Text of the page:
Getting Through the Holidays Without Alcohol
Is this the “Right” Time to Quit?
Cutting back or abstaining from alcohol is difficult and for those who have recently decided they needed a change, maybe second-guessing themselves, wondering if the holiday season is the “right” time. However, there is no “wrong” time to positively change your life. Alcohol is so widely accepted in our society, that excuses and exceptions for why you can’t stop now will always persist if you continue to wait for the “right” time. After Christmas is New Year’s, then Valentine’s Day, then Easter, then May 2-4, then Canada Day and then it’s wedding season. Before you know it, Christmas will be around the corner and that is just not the “right” time to quit.
The right time is when you have decided and made the commitment to yourself that enough is enough.
Identifying Why You Drink
There are still a few weeks until Christmas, but the holiday season has already begun. It can be a stressful time for many, preparing for parties and big dinners, interacting with people you do not find interesting, worrying over Christmas gifts and finances, or feeling sad because you are missing a loved one who is no longer with you during the Holidays. Drinking alcohol to alleviate these negative emotions (stress, sadness, boredom) may have short-term benefits, but those benefits quickly dissipate, and the consequences often include hangovers, more stress/anxiety/sadness, shame or guilt from drinking too much, and saying or doing something you wish you hadn’t.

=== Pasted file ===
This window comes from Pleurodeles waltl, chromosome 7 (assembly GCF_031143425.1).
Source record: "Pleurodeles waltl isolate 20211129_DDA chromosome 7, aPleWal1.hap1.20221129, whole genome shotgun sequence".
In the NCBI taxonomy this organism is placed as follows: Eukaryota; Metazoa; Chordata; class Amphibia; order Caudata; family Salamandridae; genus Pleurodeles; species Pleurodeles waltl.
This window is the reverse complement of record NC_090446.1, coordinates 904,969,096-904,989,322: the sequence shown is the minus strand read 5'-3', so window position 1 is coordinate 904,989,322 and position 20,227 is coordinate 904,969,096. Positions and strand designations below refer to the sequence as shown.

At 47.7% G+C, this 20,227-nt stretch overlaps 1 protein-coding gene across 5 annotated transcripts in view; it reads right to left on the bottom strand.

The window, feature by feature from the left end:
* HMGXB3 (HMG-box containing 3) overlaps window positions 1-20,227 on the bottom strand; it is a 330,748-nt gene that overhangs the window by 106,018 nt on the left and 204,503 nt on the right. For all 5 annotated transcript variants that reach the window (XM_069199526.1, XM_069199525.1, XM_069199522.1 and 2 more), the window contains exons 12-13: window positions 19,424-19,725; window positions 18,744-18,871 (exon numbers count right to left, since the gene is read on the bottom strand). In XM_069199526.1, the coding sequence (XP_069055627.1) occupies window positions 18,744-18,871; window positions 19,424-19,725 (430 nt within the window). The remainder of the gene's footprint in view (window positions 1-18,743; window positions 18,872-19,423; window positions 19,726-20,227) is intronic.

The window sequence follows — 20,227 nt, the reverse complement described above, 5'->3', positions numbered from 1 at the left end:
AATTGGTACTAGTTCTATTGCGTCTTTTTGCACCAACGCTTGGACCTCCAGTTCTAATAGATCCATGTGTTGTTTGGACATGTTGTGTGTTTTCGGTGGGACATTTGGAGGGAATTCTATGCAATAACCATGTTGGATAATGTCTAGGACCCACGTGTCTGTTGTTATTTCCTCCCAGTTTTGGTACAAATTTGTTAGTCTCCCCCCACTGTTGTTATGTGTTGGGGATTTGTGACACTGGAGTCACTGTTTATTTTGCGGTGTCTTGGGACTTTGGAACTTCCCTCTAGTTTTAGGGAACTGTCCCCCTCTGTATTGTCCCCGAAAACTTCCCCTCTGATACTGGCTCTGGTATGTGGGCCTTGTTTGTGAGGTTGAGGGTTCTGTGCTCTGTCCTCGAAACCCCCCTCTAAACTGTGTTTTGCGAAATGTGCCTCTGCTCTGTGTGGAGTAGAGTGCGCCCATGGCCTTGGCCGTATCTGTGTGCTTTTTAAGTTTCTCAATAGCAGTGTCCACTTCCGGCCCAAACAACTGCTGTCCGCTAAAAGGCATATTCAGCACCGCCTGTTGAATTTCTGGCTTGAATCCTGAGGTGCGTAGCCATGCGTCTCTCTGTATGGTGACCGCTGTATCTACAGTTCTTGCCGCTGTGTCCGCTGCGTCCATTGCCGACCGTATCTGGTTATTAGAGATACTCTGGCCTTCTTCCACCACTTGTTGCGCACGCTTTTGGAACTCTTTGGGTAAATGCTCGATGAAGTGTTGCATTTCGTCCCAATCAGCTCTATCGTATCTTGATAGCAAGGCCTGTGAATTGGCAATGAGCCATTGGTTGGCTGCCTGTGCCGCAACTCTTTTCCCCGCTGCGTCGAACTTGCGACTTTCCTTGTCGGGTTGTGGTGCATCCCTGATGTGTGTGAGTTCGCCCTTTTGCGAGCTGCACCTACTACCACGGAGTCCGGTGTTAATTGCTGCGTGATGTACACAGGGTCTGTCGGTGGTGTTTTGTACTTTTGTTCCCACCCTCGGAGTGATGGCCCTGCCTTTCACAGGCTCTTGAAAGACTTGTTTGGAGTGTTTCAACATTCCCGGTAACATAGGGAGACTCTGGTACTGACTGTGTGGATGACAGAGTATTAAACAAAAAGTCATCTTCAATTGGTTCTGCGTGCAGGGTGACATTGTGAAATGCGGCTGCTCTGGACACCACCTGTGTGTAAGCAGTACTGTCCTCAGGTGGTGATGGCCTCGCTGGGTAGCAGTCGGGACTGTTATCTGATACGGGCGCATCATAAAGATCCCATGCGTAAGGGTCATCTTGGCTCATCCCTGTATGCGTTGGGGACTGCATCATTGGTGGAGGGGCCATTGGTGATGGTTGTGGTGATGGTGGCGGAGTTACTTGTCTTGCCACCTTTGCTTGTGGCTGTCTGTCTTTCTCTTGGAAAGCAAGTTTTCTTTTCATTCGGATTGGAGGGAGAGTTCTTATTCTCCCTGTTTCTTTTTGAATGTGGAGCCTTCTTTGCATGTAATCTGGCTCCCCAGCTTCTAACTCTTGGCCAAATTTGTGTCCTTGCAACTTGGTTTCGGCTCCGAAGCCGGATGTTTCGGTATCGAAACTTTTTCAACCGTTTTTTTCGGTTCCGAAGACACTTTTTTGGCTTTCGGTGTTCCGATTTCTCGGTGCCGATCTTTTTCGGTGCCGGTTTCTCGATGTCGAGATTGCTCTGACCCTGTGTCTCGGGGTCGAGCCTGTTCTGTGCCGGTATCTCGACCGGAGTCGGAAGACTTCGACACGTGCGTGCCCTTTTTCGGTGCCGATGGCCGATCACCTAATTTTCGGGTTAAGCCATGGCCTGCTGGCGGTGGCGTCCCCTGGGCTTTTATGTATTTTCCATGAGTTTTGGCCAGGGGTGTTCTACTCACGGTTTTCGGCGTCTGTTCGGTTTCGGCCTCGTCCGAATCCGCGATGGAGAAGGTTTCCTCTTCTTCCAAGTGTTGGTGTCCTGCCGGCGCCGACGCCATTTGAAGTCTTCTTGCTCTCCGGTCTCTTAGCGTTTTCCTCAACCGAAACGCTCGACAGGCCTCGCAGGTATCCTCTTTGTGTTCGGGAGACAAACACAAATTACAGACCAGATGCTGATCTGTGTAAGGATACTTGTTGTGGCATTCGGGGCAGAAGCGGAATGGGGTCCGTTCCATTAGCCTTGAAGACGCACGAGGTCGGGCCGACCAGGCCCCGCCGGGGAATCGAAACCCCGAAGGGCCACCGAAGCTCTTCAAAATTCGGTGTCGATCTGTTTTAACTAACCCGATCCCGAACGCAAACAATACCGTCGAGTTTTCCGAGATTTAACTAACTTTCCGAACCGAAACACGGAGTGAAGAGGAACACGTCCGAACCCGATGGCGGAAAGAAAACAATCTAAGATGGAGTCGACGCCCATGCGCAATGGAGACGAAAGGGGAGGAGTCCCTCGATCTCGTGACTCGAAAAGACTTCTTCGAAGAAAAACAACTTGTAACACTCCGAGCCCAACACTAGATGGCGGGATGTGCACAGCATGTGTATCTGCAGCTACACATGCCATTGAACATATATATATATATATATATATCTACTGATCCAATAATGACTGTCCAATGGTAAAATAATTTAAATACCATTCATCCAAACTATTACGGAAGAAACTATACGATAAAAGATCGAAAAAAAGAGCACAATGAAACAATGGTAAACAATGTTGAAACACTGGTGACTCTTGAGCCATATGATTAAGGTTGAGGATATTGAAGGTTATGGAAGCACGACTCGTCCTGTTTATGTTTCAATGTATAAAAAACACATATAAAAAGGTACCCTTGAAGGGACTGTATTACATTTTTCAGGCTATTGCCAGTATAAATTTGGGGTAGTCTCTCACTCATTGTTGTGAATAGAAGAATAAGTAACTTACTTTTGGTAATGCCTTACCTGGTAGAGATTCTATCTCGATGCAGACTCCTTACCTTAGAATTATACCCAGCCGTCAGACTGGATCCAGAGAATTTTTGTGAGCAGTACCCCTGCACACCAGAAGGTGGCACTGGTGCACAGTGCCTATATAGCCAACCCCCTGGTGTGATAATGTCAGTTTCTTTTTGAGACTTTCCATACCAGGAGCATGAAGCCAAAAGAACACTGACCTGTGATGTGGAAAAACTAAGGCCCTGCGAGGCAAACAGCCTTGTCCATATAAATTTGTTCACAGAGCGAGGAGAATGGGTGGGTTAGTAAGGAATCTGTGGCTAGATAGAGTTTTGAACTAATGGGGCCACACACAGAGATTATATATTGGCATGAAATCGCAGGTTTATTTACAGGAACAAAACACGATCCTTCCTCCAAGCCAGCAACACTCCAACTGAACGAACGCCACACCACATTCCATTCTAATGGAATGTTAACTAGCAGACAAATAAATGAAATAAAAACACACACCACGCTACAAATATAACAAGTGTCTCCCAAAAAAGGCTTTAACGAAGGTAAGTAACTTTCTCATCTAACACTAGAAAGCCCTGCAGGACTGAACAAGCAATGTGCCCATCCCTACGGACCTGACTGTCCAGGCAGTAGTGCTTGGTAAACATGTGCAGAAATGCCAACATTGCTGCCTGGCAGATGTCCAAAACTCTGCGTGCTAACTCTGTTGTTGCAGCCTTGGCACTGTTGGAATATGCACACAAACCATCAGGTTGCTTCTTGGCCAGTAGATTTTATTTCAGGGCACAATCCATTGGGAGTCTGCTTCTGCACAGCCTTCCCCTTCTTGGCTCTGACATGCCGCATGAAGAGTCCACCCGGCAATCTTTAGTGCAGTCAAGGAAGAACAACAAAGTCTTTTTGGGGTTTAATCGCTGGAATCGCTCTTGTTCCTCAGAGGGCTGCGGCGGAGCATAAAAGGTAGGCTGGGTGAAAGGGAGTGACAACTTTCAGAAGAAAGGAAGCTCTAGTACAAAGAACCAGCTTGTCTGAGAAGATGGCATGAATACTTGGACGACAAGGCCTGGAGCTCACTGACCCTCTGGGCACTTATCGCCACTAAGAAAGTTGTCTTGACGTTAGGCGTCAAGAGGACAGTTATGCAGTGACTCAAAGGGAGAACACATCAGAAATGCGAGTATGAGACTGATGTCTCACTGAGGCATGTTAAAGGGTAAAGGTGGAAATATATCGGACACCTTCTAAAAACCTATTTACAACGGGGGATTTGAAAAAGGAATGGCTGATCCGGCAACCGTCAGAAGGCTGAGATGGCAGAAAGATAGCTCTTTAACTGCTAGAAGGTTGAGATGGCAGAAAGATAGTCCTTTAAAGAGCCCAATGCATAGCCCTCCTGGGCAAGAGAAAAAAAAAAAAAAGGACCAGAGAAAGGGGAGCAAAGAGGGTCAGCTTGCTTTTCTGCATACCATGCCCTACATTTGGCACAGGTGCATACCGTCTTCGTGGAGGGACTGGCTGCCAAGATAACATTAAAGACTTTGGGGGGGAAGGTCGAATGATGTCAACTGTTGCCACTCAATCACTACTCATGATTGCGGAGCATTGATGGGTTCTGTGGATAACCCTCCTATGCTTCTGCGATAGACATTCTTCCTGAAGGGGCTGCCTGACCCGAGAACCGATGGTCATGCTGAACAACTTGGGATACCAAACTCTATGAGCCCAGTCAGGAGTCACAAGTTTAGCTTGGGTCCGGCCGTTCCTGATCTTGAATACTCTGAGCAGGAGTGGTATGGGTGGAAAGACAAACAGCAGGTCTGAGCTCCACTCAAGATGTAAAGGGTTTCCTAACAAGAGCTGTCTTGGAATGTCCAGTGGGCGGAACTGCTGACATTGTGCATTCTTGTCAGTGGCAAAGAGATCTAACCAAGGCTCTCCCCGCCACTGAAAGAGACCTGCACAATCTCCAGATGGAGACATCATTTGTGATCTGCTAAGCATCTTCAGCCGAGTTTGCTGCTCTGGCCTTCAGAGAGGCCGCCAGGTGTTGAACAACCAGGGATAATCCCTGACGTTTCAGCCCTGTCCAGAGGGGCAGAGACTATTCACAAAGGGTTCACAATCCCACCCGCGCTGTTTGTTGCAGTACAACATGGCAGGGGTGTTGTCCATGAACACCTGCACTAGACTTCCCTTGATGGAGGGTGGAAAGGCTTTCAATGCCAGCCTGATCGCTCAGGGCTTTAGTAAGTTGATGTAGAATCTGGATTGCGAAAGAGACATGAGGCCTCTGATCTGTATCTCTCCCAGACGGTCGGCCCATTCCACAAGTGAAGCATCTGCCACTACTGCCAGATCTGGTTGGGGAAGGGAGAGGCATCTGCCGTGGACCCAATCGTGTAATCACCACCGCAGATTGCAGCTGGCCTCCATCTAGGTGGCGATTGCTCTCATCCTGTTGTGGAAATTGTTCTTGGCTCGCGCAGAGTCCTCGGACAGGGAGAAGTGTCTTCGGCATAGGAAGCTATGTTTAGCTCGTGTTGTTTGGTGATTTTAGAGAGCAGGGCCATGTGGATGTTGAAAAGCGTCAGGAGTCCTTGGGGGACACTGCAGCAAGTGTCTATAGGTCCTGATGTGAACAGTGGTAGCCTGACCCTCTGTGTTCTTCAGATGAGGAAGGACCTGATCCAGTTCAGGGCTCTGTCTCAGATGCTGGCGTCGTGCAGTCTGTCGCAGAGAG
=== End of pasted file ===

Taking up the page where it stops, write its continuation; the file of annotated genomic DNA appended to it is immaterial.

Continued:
Alcohol does not make other people more interesting; it just becomes more tolerable for you, it does not bring a loved one back, it numbs your pain, and it does not take away the financial stress of not being able to afford Christmas this year, it makes you forget about the stress for a mere moment only to come back with a vengeance. These are some examples that motivate people to drink. What is your motivation to drink and are there other
ways of getting this need met that is healthier than alcohol and causes less collateral damage?
Increase Distress Tolerance and Emotion Regulation Skills
Distress tolerance is the ability to cope with negative emotions without feeling overwhelmed or acting impulsively whereas emotion regulation refers to a person’s ability to manage and respond to their emotional experiences in appropriate and adaptive ways. Strategies for increasing distress tolerance and emotion regulation involve self-awareness, mindfulness, cognitive reappraisal, and acceptance of the emotion. Depending on how intensely you feel your emotions, you may need to first activate your soothe system, lowering your physiological arousal, so that you can use the strategies noted above.